The Original Affluent Society

In The Original Affluent Society, Anthropologist Marshall Sahlins argues that hunter-gatherers groups enjoyed an abundant and varied diet, worked little, relaxed a lot and had adequate means to satisfy their finite wants and desires therefore representing the apex of affluence. Modern society, in contrast, with its principle of scarcity, market economy and commodification of everything, creates infinite wants and desires where people hope to earn more to obtain more.  Consequently, they work a lot, have very little leisure time, and are never truly satisfied because of their infinite wants and desires.  For these reasons, Sahlins refutes the notion that affluence is reserved to the civilized.

“Where production and distribution are arragned through the behavior of prices, and all livelihoods depend on getting and spending, insufficiency of material means becomes the explicit, calculable starting point of all economic activity”

Students in the Anthropology in the Global Age decided to put these propositions to the test and investigate how people spend their time, how they feel about it and in general the relationship between happiness and time spent in various life activities.  Students were offered extra credit points to forward a survey (created with google docs) that aimed to see how people spend time in the global age.   Questions were also asked to gauge how they feel about the way they spend their time, their beliefs about leisure and work, and how happy they are in general.  We hoped to find out how Americans in the Global Age spend their time and how time in daily activities related to beliefs about leisure, work and happiness and finally to see if Sahlins hypotheses ring true.

144 people responded to the survey. 29% were male and 71% were female.  19% were single, 18% were dating and 63% were married.  The average age of respondents was 42.31.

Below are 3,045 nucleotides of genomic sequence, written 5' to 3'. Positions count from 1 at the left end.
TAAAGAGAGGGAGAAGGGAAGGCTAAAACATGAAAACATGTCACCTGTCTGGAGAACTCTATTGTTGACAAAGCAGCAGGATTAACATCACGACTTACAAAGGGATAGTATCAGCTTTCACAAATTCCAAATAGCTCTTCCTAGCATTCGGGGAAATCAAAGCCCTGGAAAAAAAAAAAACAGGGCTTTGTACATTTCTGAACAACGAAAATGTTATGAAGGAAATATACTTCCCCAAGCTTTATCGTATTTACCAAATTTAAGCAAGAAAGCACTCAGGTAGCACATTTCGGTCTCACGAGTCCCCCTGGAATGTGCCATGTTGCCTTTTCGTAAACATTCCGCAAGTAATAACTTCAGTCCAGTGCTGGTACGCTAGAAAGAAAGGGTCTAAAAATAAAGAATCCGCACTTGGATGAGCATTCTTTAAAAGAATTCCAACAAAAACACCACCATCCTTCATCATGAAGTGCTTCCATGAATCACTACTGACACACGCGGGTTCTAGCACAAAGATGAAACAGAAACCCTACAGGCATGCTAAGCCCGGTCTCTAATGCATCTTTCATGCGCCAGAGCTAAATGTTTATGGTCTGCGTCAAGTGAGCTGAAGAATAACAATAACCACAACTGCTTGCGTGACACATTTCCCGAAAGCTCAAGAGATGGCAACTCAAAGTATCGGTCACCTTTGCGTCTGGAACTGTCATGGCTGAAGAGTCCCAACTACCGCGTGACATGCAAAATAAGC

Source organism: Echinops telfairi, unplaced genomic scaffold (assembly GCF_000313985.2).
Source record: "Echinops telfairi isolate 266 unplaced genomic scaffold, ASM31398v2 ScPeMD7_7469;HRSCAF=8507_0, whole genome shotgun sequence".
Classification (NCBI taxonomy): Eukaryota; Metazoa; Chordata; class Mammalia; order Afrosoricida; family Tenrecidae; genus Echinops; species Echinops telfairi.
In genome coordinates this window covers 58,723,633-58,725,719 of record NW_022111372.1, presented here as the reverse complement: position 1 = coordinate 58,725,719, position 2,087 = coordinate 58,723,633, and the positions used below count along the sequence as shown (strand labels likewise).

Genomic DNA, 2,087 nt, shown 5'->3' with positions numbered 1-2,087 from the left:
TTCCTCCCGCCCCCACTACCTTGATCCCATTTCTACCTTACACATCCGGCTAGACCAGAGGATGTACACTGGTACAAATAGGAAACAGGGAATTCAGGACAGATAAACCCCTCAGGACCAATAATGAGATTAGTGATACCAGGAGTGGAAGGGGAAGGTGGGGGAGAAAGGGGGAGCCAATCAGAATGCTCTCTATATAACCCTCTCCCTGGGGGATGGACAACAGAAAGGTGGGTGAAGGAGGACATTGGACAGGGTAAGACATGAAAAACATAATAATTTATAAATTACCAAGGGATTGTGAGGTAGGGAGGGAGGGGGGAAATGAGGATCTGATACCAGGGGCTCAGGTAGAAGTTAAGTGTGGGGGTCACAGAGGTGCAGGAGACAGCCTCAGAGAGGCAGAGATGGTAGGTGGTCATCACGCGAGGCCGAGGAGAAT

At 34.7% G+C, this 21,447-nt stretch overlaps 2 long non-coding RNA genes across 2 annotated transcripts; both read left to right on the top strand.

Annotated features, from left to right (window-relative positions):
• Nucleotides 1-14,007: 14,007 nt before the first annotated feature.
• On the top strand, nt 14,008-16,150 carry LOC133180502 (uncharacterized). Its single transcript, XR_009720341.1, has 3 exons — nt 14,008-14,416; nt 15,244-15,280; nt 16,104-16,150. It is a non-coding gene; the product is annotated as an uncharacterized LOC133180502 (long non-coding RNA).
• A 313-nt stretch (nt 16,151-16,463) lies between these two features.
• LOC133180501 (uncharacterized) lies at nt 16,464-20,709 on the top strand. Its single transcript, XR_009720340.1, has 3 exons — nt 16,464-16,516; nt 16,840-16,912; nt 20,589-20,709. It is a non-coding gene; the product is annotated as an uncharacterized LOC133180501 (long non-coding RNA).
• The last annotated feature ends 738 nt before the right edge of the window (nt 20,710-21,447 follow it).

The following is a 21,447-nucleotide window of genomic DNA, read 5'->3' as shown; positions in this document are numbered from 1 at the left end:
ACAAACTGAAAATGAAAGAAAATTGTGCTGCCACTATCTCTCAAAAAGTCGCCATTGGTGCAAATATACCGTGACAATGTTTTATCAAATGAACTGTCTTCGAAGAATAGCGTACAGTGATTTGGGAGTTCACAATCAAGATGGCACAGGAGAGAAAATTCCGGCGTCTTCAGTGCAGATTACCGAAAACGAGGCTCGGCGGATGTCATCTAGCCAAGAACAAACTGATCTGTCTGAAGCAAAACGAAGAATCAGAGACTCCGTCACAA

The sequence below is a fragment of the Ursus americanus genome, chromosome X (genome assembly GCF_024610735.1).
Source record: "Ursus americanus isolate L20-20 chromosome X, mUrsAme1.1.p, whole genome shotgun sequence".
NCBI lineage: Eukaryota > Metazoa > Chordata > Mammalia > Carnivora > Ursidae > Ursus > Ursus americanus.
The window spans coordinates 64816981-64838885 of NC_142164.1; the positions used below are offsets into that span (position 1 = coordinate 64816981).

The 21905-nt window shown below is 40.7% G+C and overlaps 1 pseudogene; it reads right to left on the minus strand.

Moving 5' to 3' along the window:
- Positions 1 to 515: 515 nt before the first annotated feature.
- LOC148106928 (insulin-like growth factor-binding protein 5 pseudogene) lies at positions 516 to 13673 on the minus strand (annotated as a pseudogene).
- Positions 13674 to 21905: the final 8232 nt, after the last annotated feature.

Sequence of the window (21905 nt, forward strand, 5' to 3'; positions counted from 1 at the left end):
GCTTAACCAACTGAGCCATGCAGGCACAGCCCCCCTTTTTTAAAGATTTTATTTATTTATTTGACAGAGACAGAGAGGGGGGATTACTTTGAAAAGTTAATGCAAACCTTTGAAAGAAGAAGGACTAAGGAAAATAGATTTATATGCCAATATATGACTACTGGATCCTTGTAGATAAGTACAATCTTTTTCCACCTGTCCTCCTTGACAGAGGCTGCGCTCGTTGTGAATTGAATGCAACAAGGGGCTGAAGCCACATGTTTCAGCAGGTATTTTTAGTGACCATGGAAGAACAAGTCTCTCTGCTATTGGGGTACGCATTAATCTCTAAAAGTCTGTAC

Below is the average time spent in various activities

Hours/week

Variable

Mean

Std. Dev.
Work

39.72

30.90

Errands

16.15

12.10

Errands plus Work

55.86

27.14

Leisure Total

30.30

21.89

Leisure Alone

12.65

13.69

Leisure Family

11.38

11.92

Leisure Friends

6.27

10.30

Hrs/Day

Variable

Mean

Std. Deviation

Sleep

7.15

1.53

eat

1.06

.68

education

1.16

2.08

childcare

1.44

2.50

personal care

1.39

.89

The Sahlins article generates a number of hypotheses pertaining to our beliefs about how we spend time.

  1. In the modern age, we feel too busy.
  2. In the modern age, we desire more leisure
  3. In the modern age, we believe our lives are better when we have more leisure
  4. We worry about our future ability to provide for our families.  According to Sahlins, we engage in so much work and so little leisure because of the uncertainty created in modern life.
  5. Those who work a lot desire more leisure time.
  6. The more leisure we have the happier we are

Here’s what we found.

Hypothesis 1-4

Item

Median

Mode

I am too busy

3

3

I wish I had more leisure time

4

5

The more leisure time I have the better my life is

3

3

I worry about my ability to provide for myself and my family (if applicable) in the future?

4

5

It appears that we desire more leisure and worry about the future, but we do not necessarily believe we are to busy or believe that more leisure time will make our lives better.

Hypothesis 5

Desire More Leisure

Hrs. of Work (Errands + Employment)

.220**

**  p < 0.01

The above table indicates that those who work more do in fact desire more leisure as evidenced by the significant relationship found between amount of work and desire for more leisure.

Hypothesis 6

Total Leisure

Family Leisure

Alone Leisure

Friends Leisure

Happy

.150

.211*

-.040

.123

* p<.05

Interestingly, happiness is only correlated with leisure time spent with family.  (Happiness was measured with the 4 item Subjective Happiness Scale.)

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